Roundtable discussion on Prosopagnosia

BU’s Centre for Face Processing Disorders is hosting a Roundtable discussion in the House of Commons on 12 June 2014 to seek support to establish an All Parliamentary Group on Prosopagnosia.

Prosopagnosia, or ‘face blindness’, is the inability to recognise faces and psychosocial consequences of the condition are thought to be equal to those observed by people with dyslexia or stuttering.

Director of the Centre, Dr Sarah Bate said: “Prosopagnosia can be as severe as not being able to recognise your own child at the school gate or even to pick out your own face from a line-up of photos. In extreme cases people can withdraw socially, become depressed, leave their job, or suffer endless embarrassment.”

There is little to no professional support for people with prosopagnosia, which BU researchers are hoping to address on 12 June 2014.

“We’re hoping the Routable discussion will result in an All Parliamentary Group for Prosopagnosia being formed,” explains Dr Bate. “This will increase awareness among those best placed to make policy decisions in a whole range of areas, including health, education and employment. As leading researchers in this field, we’ll also be well placed to inform any discussions and provide advice.”

The Centre for Face Processing Disorders is the only place in the UK treating prosopagnosia. It was set up in 2012 and has two main goals:

  • To conduct research to better understand prosopagnosia, the impact it has on sufferers and how to treat the condition
  • To raise awareness of the condition so people get the help and recognition they so desperately need.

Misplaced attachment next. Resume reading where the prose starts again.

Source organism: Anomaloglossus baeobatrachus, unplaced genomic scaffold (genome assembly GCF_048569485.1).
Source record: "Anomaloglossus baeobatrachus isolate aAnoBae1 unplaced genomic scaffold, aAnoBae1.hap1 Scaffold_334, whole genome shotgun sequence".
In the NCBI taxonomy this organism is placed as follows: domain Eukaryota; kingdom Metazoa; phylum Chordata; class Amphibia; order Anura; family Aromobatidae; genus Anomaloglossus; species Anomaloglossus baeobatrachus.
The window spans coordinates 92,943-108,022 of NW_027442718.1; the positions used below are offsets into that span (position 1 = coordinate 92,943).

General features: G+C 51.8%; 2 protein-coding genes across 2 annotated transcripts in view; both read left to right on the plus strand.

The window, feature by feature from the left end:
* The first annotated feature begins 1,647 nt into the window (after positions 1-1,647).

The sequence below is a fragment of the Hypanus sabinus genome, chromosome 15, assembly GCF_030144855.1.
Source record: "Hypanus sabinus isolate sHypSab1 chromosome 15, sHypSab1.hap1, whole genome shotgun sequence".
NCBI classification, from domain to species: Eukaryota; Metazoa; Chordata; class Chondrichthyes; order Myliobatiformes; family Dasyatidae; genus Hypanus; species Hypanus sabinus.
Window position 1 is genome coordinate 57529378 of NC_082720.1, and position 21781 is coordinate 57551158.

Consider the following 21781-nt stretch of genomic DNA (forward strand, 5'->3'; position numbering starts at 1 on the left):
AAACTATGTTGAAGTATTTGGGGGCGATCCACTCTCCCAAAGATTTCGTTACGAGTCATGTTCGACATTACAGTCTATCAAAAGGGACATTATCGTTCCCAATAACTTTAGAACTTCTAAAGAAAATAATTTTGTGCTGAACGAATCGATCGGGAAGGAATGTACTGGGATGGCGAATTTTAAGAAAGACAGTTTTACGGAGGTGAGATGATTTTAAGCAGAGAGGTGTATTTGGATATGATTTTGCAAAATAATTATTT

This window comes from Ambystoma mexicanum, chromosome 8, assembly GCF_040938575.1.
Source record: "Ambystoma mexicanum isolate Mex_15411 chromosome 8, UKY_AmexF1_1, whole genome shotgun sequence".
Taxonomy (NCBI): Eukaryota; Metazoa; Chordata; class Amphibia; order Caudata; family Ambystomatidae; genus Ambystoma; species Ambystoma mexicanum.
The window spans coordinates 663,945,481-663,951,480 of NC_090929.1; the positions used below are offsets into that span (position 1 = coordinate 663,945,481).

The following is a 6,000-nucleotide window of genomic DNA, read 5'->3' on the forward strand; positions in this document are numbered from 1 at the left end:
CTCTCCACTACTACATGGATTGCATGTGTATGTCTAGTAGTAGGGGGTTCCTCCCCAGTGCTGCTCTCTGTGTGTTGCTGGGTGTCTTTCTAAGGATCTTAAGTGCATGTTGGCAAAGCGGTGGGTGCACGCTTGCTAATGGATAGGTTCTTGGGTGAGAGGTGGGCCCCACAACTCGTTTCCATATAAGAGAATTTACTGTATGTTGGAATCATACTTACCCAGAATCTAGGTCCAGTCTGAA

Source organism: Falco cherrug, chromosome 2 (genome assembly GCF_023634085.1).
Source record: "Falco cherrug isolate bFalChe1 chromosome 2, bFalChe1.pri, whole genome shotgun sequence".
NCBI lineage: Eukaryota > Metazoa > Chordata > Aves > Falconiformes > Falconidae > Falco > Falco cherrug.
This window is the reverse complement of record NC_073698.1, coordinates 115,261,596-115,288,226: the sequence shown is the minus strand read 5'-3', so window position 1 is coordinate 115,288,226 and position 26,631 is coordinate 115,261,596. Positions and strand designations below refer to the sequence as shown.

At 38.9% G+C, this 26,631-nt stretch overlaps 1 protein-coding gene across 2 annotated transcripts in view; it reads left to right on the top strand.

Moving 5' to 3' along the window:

The Centre offers diagnosis, cognitive training to improve face recognition and the first ever clinical treatment for the condition, by inhalation of the hormone oxytocin, which provides a short term improvement. This was successfully trialled last year and published in Cortex.

Dr Bate has been working with NHS Choices to have prosopagnosia added to their A–Z of conditions. In July last year Norman Lamb MP committed to this in the House of Commons in response to Tobias Ellwood’s written question. This will help to increase understanding among the general public.

Dr Bate says: “Prosopagnosia affects people’s education, working life and relationships. Ideally we think prosopagnosia should be covered in GP training, teacher training and in school special needs provision. Only then will people really get the recognition and support they so desperately need. ”

Parliamentarians wishing to attend the Routable discussion in the House of Commons on 12 June 2014 can find out more by emailing Dr Sarah Bate.